The RASCI matrix
The RASCI matrix is a useful tool for defining the roles and to determine the tasks, responsibilities and authority of the development group members. The names or functional roles of the development group members are listed along the horizontal axis of the matrix and the deliverables, activities or processes along the vertical axis. The letters R, A, S, C and I each constitute a combination of a name/role and result/process/task. The letters stand for the following terms:
R (responsible): those who do the work and are responsible for the result. They report directly to the person accountable.
A (accountable): the one ultimately responsible and authorised to hold accountable those responsible.
S (supportive): those who provide support and assistance to those responsible for the result.
C (consulted): those whose opinions are sought before decisions or steps are taken to achieve the result (two-way communication).
I (informed): those who are informed after decisions have been made or results have been achieved. They have no influence over the result.
A basic RASCI matrix for a guideline development group could look like the following. Naturally, guideline development groups can make additions to the matrix and provide further detail for specific situations.
|Commissioner||Chair of development group||Project leader||Development group member||Implementation specialist||Patient representative|
|1. Specify roles, tasks, responsibilities and authority of development group members|
|2. Determine topic, objective and target group|
|3. Outline the interests of the different parties|
|4. Identify relevant professional and patient organisations|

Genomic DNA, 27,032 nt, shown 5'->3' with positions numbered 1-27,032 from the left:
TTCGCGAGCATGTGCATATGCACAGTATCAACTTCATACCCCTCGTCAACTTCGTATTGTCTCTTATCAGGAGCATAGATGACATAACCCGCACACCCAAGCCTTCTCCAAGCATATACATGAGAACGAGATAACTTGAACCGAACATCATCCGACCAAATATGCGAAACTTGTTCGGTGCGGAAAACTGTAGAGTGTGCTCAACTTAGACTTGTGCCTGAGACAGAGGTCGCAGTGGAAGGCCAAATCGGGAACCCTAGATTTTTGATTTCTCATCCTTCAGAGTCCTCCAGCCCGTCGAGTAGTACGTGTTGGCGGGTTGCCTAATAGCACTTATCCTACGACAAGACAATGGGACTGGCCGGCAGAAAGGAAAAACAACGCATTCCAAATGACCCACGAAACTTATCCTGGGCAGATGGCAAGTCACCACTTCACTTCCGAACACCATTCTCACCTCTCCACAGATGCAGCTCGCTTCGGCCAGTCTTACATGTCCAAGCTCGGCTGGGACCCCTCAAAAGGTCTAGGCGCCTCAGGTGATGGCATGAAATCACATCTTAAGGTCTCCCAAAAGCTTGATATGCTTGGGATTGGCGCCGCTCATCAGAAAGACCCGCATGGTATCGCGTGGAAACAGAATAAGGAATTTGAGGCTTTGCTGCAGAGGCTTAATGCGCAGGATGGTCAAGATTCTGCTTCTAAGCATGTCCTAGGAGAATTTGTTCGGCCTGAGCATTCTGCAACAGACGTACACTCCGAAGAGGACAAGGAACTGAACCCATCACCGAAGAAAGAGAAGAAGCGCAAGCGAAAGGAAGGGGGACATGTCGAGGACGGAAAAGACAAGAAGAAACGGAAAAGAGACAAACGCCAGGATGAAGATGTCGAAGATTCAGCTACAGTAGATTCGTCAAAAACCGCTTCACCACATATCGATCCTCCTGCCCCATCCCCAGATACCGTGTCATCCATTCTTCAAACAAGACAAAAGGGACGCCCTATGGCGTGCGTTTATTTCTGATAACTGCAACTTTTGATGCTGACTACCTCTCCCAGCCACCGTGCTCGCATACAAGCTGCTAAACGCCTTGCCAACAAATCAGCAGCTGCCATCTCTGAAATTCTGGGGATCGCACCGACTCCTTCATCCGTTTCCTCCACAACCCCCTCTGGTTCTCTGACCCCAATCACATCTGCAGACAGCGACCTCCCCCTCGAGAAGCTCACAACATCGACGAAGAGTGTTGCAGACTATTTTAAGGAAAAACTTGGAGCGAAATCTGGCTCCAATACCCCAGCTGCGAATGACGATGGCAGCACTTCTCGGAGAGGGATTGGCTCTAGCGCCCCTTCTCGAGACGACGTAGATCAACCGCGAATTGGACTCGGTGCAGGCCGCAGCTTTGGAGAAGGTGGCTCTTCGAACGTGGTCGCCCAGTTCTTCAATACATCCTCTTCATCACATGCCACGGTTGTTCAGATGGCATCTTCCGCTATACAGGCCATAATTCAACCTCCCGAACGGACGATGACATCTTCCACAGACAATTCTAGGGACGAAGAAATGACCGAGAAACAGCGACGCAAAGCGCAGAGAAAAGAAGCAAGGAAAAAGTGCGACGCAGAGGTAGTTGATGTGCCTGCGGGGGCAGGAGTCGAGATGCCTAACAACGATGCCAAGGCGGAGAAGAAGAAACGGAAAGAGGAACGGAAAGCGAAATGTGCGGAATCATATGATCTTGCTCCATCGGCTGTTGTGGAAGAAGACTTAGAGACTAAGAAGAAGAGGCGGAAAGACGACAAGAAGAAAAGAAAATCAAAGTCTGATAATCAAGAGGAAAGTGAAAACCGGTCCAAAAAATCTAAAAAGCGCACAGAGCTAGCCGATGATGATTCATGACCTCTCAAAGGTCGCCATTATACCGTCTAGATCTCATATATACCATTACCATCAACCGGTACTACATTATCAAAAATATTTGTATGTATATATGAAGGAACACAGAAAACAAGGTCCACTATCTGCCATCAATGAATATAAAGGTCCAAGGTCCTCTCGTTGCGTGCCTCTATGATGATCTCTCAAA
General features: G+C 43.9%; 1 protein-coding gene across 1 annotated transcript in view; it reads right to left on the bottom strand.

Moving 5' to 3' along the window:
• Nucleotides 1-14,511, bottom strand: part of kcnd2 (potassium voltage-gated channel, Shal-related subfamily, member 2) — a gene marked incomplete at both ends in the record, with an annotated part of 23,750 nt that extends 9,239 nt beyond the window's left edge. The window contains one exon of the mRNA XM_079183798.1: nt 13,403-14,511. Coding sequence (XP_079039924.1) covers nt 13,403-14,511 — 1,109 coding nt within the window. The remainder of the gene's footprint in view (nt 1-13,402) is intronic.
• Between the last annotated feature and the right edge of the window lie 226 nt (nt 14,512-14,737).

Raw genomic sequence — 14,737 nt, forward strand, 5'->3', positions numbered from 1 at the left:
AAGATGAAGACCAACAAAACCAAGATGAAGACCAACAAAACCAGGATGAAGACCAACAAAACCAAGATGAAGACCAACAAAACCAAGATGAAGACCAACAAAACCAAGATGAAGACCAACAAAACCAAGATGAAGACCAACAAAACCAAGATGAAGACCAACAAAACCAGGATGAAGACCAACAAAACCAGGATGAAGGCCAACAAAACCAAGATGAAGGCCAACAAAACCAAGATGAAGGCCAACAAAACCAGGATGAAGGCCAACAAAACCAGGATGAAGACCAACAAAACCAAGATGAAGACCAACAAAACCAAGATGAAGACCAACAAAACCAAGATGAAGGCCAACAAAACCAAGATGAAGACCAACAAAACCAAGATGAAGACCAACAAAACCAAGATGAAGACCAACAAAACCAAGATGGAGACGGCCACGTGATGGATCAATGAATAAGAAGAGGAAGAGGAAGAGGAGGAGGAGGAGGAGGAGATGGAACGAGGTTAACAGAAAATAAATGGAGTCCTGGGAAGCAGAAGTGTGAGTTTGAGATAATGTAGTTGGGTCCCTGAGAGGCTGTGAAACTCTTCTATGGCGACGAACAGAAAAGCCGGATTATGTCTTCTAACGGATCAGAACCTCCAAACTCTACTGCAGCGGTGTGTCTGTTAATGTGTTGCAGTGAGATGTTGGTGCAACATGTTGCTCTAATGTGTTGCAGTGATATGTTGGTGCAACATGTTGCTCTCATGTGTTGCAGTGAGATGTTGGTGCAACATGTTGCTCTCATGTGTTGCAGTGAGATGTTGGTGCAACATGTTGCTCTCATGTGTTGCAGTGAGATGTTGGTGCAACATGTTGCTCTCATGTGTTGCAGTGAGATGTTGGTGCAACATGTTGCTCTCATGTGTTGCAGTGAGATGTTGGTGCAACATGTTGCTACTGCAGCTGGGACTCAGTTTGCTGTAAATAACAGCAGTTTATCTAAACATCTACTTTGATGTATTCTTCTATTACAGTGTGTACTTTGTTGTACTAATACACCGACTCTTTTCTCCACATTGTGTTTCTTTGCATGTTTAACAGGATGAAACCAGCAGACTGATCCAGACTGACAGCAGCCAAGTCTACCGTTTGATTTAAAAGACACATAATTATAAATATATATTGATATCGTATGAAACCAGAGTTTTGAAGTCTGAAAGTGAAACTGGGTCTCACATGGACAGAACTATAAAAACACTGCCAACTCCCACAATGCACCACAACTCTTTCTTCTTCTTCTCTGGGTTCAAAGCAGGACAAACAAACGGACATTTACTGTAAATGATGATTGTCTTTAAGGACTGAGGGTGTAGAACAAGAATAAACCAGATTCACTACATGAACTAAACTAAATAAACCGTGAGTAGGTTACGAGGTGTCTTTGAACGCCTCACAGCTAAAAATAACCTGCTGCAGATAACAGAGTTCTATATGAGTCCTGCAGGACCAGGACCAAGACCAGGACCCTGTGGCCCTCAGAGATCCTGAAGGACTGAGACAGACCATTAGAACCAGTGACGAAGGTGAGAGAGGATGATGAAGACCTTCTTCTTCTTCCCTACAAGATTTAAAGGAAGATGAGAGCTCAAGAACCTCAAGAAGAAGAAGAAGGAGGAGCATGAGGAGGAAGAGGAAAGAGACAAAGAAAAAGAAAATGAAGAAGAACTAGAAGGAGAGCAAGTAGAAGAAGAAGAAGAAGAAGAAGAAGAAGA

|5. Preparation for filling chair position|
|6. Preparation for filling project leader role|
|7. Selecting and profiling the other development group members|
|8. Involvement of representatives of healthcare user|
|9. Determine/coordinate methodology for guideline development|
|10. Determine evaluation periods|
|11. Introduction of development group members|
|12. Making agreements about course of events during development group meetings|
|13. Drafting the agenda for development group meetings|
|14. Stimulating/motivating development group members|
|15. Approach to stagnation/conflicts|
|16. Evaluation of group process|
|17. Attending/participating in development group meetings|
|18. Analysis of clinical care gaps|
|19. Drafting the review questions|
|20. Summary of the literature|
|21. Presentation of recommendations|
|22. Writing the guideline|
|23. Description of the knowledge gaps|
|24. Delivery of products|
|25. Commentary round|
|27. Revision of procedure|
|29. Final evaluation and conclusion of group|
The advantages of using the RASCI matrix are:
- The roles and responsibilities of all parties are clarified. This is particularly important regarding the position of the chair of the guideline development group and who can hold the chair accountable when things are not running smoothly.
- It helps clarify which roles may be missing.
- It helps clarify who should be cooperating and coordinating with whom.
- Support is increased by liaising and coordinating.
- Teamwork is encouraged; duplication of activities can be prevented. The completed RASCI matrix provides a reference for if responsibilities become unclear among group members: agreements at the start prevent discussions later.
- Roles are associated with processes/activities rather than results.